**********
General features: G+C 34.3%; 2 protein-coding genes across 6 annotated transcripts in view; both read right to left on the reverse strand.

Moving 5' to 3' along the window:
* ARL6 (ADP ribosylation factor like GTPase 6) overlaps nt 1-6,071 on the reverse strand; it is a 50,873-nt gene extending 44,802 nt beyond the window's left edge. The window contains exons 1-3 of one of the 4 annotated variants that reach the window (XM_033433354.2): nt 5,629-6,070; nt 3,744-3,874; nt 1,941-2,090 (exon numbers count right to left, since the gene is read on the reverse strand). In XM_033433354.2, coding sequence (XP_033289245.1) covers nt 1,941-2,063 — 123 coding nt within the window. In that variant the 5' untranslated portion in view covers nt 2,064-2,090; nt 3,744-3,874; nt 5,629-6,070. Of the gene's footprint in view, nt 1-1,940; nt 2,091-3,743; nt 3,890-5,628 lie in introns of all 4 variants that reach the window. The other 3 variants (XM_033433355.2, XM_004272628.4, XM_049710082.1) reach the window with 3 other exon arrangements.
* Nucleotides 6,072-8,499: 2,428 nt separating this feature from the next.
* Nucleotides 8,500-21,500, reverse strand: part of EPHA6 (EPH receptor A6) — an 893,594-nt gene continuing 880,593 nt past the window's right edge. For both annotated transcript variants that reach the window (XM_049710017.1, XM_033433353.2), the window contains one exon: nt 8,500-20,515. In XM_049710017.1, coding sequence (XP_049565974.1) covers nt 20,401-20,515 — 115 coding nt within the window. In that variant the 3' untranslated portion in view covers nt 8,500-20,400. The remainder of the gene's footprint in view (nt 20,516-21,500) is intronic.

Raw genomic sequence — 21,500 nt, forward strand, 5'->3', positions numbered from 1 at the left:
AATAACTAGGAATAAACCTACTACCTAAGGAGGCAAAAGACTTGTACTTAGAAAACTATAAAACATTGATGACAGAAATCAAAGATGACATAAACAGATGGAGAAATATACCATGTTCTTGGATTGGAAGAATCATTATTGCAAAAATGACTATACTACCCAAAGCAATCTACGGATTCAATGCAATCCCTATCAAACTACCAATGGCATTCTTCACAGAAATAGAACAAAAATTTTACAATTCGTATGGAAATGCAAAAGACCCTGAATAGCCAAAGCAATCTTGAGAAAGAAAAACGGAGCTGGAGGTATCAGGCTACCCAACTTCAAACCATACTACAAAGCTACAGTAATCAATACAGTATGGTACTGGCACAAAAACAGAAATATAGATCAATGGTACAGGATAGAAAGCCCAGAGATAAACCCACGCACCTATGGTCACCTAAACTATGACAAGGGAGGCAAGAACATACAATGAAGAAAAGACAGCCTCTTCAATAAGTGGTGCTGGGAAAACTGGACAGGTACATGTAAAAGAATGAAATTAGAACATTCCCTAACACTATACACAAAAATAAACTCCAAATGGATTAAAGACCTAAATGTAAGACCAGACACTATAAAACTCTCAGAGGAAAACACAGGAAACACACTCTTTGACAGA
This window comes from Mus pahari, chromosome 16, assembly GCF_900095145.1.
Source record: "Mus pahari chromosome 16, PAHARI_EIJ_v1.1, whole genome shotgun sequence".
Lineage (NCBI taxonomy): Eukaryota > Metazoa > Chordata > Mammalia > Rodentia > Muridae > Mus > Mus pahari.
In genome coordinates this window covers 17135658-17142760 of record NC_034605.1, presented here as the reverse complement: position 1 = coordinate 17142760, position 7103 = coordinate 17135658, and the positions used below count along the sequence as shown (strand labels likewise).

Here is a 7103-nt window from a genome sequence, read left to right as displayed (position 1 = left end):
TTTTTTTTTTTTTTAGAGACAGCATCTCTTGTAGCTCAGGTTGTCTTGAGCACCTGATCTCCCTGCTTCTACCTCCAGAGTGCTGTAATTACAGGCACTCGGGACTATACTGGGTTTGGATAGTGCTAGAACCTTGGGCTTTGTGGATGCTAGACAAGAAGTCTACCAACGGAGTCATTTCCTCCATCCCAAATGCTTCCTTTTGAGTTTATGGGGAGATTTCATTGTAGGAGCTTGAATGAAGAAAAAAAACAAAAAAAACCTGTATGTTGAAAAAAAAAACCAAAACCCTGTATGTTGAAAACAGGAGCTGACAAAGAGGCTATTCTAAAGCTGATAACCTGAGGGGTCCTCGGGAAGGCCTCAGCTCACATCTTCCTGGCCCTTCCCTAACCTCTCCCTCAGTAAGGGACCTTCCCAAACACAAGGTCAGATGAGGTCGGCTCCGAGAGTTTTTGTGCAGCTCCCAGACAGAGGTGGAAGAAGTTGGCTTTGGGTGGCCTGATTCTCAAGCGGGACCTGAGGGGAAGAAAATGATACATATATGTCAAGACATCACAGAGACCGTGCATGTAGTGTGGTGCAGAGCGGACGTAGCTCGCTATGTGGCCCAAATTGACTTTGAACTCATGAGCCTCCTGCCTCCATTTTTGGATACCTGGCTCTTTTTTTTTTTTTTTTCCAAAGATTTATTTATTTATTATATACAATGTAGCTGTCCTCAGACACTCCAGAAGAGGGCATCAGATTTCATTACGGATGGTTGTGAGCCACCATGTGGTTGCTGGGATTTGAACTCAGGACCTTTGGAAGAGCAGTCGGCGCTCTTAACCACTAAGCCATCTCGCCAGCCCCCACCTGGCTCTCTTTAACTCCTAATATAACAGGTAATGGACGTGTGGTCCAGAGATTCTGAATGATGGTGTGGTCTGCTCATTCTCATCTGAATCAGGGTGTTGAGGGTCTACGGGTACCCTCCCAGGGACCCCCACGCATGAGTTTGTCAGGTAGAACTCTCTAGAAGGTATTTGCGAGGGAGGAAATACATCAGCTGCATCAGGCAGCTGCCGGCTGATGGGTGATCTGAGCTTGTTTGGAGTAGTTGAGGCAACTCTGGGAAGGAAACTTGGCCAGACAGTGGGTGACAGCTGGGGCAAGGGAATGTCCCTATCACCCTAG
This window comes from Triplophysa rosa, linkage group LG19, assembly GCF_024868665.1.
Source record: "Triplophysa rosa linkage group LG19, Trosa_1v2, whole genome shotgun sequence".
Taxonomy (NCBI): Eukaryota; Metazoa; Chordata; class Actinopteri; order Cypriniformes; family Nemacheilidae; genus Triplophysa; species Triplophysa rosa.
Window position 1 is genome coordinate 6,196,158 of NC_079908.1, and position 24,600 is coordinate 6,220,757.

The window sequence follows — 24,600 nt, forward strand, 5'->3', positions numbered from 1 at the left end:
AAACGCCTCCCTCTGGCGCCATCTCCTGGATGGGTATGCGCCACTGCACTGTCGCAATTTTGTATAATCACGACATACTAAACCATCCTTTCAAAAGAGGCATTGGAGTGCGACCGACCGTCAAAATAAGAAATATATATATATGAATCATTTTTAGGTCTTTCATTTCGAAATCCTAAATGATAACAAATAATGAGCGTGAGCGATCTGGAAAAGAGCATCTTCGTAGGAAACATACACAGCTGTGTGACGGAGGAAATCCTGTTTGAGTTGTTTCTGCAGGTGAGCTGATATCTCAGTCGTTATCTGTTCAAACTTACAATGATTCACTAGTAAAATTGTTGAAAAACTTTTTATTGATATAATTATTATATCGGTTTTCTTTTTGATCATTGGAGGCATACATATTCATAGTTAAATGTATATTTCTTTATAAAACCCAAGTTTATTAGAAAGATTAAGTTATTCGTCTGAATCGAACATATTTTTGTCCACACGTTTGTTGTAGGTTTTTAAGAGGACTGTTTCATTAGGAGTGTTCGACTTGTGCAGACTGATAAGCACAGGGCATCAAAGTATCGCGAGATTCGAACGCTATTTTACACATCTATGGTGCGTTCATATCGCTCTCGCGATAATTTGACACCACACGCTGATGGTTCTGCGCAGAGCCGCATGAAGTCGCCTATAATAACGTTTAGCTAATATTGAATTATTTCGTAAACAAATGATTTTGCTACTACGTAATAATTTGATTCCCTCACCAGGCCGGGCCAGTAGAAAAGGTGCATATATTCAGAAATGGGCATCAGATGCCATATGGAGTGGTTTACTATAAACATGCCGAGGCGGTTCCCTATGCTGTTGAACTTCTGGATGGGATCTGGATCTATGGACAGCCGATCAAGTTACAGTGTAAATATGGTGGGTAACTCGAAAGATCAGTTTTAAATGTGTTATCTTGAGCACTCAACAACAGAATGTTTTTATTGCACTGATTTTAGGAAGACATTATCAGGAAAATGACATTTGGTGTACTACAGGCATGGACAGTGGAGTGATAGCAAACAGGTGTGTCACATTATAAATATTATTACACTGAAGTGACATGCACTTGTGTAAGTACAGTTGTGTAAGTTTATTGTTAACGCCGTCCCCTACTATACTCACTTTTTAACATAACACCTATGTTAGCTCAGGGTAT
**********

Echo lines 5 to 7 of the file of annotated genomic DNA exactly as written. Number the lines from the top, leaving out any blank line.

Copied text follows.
* Nucleotides 8,500-21,500, reverse strand: part of EPHA6 (EPH receptor A6) — an 893,594-nt gene continuing 880,593 nt past the window's right edge. For both annotated transcript variants that reach the window (XM_049710017.1, XM_033433353.2), the window contains one exon: nt 8,500-20,515. In XM_049710017.1, coding sequence (XP_049565974.1) covers nt 20,401-20,515 — 115 coding nt within the window. In that variant the 3' untranslated portion in view covers nt 8,500-20,400. The remainder of the gene's footprint in view (nt 20,516-21,500) is intronic.

Raw genomic sequence — 21,500 nt, forward strand, 5'->3', positions numbered from 1 at the left:
AATAACTAGGAATAAACCTACTACCTAAGGAGGCAAAAGACTTGTACTTAGAAAACTATAAAACATTGATGACAGAAATCAAAGATGACATAAACAGATGGAGAAATATACCATGTTCTTGGATTGGAAGAATCATTATTGCAAAAATGACTATACTACCCAAAGCAATCTACGGATTCAATGCAATCCCTATCAAACTACCAATGGCATTCTTCACAGAAATAGAACAAAAATTTTACAATTCGTATGGAAATGCAAAAGACCCTGAATAGCCAAAGCAATCTTGAGAAAGAAAAACGGAGCTGGAGGTATCAGGCTACCCAACTTCAAACCATACTACAAAGCTACAGTAATCAATACAGTATGGTACTGGCACAAAAACAGAAATATAGATCAATGGTACAGGATAGAAAGCCCAGAGATAAACCCACGCACCTATGGTCACCTAAACTATGACAAGGGAGGCAAGAACATACAATGAAGAAAAGACAGCCTCTTCAATAAGTGGTGCTGGGAAAACTGGACAGGTACATGTAAAAGAATGAAATTAGAACATTCCCTAACACTATACACAAAAATAAACTCCAAATGGATTAAAGACCTAAATGTAAGACCAGACACTATAAAACTCTCAGAGGAAAACACAGGAAACACACTCTTTGACAGA